Why did Tom unconsciously repress this memory?
We can assume that the unconscious mind uses repression as a self-protective mechanism in traumatic situations. When Tom was stuffed in the cupboard, he had no way of coping with this perceived danger. His parents were not there to protect him and he was powerless to help himself. His mind simply swept the memory under the carpet where it couldn’t be seen and Tom could restore his sense of security, although that sense of security was never fully restored.
Can the impact of a trauma be reversed if we re-experience it in a more empowering way?
It is often an emotional and powerful experience to have such a memory come back so clearly. The most important step in the process is then allowing Tom’s ‘child’ to re-imagine and re-experience the whole event again, in the safe supportive environment of a hypnotic trance. Here, the inner child can imagine gaining strength and power from his adult knowledge and experience. In hypnosis, we can never change the fact of the memory, but we can change the way we feel about it. Tom imagined that his parents arrived in just a few minutes later and that his brother was badly punished. In that state of hypnosis, he imagined expressing, in real time, his anger directly towards his brother, letting him know that it’ll be even worse if he tries that stunt again. The client is then encouraged to imagine a loving parent, or their “ideal” parent or even their own adult self, helping their inner child to accept it, to deal with it from this new perspective and to finally let it go. In cases where it’s appropriate, the client can experience a sense of forgiveness towards their past tormentor. In this new empowered state of mind, Tom felt he could forgive his brother and he did.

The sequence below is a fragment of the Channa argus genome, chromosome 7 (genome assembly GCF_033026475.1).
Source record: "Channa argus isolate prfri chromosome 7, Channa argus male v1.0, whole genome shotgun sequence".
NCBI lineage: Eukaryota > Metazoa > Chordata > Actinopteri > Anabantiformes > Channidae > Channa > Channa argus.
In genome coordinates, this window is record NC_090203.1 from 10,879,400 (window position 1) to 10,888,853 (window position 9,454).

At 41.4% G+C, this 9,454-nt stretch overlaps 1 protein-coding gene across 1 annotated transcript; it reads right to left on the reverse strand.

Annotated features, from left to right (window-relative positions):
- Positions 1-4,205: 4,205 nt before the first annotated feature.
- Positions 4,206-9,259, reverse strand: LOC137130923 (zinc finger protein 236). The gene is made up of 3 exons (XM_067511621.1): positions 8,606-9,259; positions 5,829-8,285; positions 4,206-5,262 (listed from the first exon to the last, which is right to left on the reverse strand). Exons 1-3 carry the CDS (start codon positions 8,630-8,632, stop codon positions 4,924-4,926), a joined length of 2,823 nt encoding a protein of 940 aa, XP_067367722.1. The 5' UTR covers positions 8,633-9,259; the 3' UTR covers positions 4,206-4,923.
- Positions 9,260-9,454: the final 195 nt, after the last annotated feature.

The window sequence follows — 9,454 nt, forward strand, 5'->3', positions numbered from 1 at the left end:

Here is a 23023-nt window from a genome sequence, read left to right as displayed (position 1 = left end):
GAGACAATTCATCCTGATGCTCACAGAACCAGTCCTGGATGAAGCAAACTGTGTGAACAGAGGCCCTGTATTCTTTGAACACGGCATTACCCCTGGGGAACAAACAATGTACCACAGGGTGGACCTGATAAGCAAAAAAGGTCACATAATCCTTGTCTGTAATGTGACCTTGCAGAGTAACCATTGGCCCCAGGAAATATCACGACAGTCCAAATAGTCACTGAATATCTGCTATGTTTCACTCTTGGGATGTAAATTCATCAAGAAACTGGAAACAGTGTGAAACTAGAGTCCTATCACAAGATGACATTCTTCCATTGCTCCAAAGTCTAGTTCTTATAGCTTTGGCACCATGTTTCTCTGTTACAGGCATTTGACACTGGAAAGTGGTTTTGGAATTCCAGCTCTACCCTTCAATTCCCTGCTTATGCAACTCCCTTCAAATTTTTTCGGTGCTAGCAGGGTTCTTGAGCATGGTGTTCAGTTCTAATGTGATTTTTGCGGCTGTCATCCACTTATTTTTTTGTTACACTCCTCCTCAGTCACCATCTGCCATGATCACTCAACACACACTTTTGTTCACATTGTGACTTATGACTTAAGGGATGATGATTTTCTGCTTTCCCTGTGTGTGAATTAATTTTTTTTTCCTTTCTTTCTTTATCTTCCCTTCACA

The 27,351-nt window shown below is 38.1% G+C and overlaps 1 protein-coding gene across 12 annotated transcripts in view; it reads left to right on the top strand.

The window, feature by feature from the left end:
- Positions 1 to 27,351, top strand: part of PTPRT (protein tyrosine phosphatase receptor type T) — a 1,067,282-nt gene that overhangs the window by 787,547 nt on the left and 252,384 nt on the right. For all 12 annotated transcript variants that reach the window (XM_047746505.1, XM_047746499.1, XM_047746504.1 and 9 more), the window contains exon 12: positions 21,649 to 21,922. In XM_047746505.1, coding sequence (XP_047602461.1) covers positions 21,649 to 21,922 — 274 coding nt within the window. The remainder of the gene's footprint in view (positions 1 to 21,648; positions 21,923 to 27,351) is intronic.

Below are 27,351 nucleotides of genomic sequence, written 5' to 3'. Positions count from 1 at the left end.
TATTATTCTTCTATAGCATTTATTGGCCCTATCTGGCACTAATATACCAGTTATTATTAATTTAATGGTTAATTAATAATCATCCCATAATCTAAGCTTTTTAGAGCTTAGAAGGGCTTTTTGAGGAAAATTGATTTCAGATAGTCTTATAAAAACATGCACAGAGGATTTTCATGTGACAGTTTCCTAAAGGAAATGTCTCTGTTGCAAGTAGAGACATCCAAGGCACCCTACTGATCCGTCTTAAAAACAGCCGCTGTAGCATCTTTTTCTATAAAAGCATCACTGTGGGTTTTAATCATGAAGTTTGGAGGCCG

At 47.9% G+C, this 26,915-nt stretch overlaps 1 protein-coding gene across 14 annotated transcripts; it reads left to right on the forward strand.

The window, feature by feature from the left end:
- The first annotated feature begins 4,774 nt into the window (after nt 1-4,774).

Letting go can be life-changing
It’s no surprise that adult Tom still felt that overwhelming sense of helplessness when those heart palpitations kicked in. After releasing the toxic effect of that memory, those old feelings were replaced by a sense of calm. Tom the adult had processed that old memory and let it go. The palpitations stopped and he never worried about them again. He recently told me that he’s a much stronger person now. He even used the word ‘fearless’. That is a feeling that can transform your life and free you to be yourself.
Ellen McNally is a certified clinical hypnotherapist. She is also specialized in Regression Therapy. If you would like to get in touch with Ellen to chat about how hypnotherapy can help, contact her at (852) 2523 7286 or, send her an email at firstname.lastname@example.org